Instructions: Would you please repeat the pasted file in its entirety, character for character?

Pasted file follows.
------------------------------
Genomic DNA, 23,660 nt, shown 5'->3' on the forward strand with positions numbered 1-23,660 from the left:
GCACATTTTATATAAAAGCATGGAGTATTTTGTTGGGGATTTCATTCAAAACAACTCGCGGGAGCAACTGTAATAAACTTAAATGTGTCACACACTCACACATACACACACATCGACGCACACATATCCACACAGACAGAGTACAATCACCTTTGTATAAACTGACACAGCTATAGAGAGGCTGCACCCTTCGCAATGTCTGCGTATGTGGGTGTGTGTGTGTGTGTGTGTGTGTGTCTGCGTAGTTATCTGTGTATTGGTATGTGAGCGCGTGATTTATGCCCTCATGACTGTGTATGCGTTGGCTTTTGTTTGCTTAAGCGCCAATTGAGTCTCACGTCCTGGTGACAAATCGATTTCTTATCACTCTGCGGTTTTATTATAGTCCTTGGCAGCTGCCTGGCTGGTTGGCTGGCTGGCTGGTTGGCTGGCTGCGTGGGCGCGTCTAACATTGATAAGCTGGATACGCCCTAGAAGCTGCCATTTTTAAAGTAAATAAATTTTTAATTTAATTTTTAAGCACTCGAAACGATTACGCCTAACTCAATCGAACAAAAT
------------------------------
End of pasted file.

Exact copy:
Genomic DNA, 23,660 nt, shown 5'->3' on the forward strand with positions numbered 1-23,660 from the left:
GCACATTTTATATAAAAGCATGGAGTATTTTGTTGGGGATTTCATTCAAAACAACTCGCGGGAGCAACTGTAATAAACTTAAATGTGTCACACACTCACACATACACACACATCGACGCACACATATCCACACAGACAGAGTACAATCACCTTTGTATAAACTGACACAGCTATAGAGAGGCTGCACCCTTCGCAATGTCTGCGTATGTGGGTGTGTGTGTGTGTGTGTGTGTGTGTCTGCGTAGTTATCTGTGTATTGGTATGTGAGCGCGTGATTTATGCCCTCATGACTGTGTATGCGTTGGCTTTTGTTTGCTTAAGCGCCAATTGAGTCTCACGTCCTGGTGACAAATCGATTTCTTATCACTCTGCGGTTTTATTATAGTCCTTGGCAGCTGCCTGGCTGGTTGGCTGGCTGGCTGGTTGGCTGGCTGCGTGGGCGCGTCTAACATTGATAAGCTGGATACGCCCTAGAAGCTGCCATTTTTAAAGTAAATAAATTTTTAATTTAATTTTTAAGCACTCGAAACGATTACGCCTAACTCAATCGAACAAAAT